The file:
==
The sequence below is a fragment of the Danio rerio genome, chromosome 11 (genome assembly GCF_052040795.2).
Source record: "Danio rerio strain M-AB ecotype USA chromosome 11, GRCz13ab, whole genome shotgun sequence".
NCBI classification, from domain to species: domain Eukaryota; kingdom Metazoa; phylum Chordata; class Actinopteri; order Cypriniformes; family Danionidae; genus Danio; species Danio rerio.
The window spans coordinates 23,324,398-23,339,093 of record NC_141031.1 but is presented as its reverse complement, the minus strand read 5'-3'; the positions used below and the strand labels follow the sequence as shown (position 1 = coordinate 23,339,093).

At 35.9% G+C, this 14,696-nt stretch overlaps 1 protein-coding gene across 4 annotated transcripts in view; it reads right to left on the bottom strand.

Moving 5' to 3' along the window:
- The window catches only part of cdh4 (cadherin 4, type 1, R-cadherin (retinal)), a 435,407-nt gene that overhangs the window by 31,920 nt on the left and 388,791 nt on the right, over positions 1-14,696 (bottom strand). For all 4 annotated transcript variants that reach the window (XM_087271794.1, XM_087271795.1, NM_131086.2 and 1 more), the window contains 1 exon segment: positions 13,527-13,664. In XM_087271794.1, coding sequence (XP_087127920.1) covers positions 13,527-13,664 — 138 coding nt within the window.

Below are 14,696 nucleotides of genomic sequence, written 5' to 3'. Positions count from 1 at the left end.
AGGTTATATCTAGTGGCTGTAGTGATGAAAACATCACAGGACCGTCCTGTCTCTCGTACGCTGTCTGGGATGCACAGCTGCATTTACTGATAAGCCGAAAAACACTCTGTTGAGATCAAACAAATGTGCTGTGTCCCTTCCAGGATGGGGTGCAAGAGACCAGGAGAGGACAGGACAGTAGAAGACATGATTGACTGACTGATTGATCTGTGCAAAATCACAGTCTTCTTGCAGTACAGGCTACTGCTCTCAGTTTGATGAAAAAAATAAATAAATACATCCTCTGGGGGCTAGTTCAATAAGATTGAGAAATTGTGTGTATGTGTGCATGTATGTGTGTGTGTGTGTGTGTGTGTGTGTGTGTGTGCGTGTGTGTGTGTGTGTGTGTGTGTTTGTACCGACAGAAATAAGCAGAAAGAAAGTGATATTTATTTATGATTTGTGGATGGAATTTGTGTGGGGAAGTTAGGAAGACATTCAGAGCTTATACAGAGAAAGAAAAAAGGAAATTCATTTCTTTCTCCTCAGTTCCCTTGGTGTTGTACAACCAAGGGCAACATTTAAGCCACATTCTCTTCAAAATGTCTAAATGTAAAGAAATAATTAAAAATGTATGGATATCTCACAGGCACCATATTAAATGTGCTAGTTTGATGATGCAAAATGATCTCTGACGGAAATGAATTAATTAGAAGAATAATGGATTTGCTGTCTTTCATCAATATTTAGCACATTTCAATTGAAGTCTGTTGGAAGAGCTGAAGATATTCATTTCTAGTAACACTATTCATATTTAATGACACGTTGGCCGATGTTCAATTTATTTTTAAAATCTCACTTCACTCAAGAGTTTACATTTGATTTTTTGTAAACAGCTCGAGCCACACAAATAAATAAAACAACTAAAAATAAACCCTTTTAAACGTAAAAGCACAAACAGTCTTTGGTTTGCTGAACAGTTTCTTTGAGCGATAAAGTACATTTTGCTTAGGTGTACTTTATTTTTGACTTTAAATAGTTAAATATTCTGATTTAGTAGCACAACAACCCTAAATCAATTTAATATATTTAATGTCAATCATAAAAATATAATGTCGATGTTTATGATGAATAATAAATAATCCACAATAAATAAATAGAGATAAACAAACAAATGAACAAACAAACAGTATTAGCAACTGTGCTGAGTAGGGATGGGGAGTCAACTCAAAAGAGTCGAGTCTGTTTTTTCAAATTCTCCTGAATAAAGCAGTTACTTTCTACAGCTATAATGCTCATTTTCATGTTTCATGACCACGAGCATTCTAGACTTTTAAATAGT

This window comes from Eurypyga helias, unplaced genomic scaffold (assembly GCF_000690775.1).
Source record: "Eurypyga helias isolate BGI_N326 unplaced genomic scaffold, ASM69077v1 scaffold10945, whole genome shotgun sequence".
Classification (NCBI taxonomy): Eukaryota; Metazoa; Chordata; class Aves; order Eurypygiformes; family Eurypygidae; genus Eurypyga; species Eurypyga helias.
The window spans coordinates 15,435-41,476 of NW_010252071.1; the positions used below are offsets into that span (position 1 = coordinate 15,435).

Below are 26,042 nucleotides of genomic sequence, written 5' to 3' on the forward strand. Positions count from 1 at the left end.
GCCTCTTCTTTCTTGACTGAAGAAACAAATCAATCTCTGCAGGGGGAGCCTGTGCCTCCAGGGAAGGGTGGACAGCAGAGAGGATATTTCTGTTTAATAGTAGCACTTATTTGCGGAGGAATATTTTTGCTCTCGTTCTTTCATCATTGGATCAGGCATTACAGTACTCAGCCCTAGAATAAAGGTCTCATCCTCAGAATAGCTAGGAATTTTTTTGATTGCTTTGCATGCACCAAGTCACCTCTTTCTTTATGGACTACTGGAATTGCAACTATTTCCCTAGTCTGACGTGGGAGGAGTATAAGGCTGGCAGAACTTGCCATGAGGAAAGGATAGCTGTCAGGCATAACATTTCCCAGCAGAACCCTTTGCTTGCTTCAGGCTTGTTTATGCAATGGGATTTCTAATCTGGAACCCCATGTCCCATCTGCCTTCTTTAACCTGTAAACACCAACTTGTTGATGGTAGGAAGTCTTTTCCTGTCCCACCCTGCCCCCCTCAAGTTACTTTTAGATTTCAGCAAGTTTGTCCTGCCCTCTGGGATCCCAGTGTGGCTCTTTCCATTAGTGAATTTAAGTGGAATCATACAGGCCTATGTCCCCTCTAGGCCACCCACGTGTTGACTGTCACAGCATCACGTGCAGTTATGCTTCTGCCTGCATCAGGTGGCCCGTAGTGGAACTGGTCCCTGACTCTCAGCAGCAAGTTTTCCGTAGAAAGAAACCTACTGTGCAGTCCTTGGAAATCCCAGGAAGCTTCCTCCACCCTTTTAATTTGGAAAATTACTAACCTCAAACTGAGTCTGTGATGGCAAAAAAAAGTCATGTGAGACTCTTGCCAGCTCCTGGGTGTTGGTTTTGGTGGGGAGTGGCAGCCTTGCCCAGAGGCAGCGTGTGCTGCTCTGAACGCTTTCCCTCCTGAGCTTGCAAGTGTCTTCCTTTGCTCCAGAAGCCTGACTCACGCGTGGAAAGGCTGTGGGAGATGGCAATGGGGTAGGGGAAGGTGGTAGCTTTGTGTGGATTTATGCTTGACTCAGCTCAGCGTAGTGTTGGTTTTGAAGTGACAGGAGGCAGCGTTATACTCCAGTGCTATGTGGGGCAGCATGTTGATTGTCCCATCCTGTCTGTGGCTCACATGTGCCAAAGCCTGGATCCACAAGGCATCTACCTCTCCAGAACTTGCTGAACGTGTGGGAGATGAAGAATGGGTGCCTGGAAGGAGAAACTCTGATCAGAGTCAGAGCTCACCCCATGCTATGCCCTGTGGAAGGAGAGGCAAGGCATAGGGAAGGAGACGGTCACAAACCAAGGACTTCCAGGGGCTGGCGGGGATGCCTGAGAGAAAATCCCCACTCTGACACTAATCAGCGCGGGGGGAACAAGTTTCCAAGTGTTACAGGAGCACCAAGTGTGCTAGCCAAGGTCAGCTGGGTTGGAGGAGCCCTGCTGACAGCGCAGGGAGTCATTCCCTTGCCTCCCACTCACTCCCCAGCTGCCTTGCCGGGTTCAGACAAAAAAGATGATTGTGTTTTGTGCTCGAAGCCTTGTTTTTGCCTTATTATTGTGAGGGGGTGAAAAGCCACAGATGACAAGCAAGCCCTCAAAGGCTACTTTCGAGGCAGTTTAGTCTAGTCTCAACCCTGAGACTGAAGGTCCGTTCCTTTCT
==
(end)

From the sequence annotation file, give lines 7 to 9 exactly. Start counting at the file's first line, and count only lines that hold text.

- The window catches only part of cdh4 (cadherin 4, type 1, R-cadherin (retinal)), a 435,407-nt gene that overhangs the window by 31,920 nt on the left and 388,791 nt on the right, over positions 1-14,696 (bottom strand). For all 4 annotated transcript variants that reach the window (XM_087271794.1, XM_087271795.1, NM_131086.2 and 1 more), the window contains 1 exon segment: positions 13,527-13,664. In XM_087271794.1, coding sequence (XP_087127920.1) covers positions 13,527-13,664 — 138 coding nt within the window.

Below are 14,696 nucleotides of genomic sequence, written 5' to 3'. Positions count from 1 at the left end.
AGGTTATATCTAGTGGCTGTAGTGATGAAAACATCACAGGACCGTCCTGTCTCTCGTACGCTGTCTGGGATGCACAGCTGCATTTACTGATAAGCCGAAAAACACTCTGTTGAGATCAAACAAATGTGCTGTGTCCCTTCCAGGATGGGGTGCAAGAGACCAGGAGAGGACAGGACAGTAGAAGACATGATTGACTGACTGATTGATCTGTGCAAAATCACAGTCTTCTTGCAGTACAGGCTACTGCTCTCAGTTTGATGAAAAAAATAAATAAATACATCCTCTGGGGGCTAGTTCAATAAGATTGAGAAATTGTGTGTATGTGTGCATGTATGTGTGTGTGTGTGTGTGTGTGTGTGTGTGTGTGCGTGTGTGTGTGTGTGTGTGTGTGTTTGTACCGACAGAAATAAGCAGAAAGAAAGTGATATTTATTTATGATTTGTGGATGGAATTTGTGTGGGGAAGTTAGGAAGACATTCAGAGCTTATACAGAGAAAGAAAAAAGGAAATTCATTTCTTTCTCCTCAGTTCCCTTGGTGTTGTACAACCAAGGGCAACATTTAAGCCACATTCTCTTCAAAATGTCTAAATGTAAAGAAATAATTAAAAATGTATGGATATCTCACAGGCACCATATTAAATGTGCTAGTTTGATGATGCAAAATGATCTCTGACGGAAATGAATTAATTAGAAGAATAATGGATTTGCTGTCTTTCATCAATATTTAGCACATTTCAATTGAAGTCTGTTGGAAGAGCTGAAGATATTCATTTCTAGTAACACTATTCATATTTAATGACACGTTGGCCGATGTTCAATTTATTTTTAAAATCTCACTTCACTCAAGAGTTTACATTTGATTTTTTGTAAACAGCTCGAGCCACACAAATAAATAAAACAACTAAAAATAAACCCTTTTAAACGTAAAAGCACAAACAGTCTTTGGTTTGCTGAACAGTTTCTTTGAGCGATAAAGTACATTTTGCTTAGGTGTACTTTATTTTTGACTTTAAATAGTTAAATATTCTGATTTAGTAGCACAACAACCCTAAATCAATTTAATATATTTAATGTCAATCATAAAAATATAATGTCGATGTTTATGATGAATAATAAATAATCCACAATAAATAAATAGAGATAAACAAACAAATGAACAAACAAACAGTATTAGCAACTGTGCTGAGTAGGGATGGGGAGTCAACTCAAAAGAGTCGAGTCTGTTTTTTCAAATTCTCCTGAATAAAGCAGTTACTTTCTACAGCTATAATGCTCATTTTCATGTTTCATGACCACGAGCATTCTAGACTTTTAAATAGT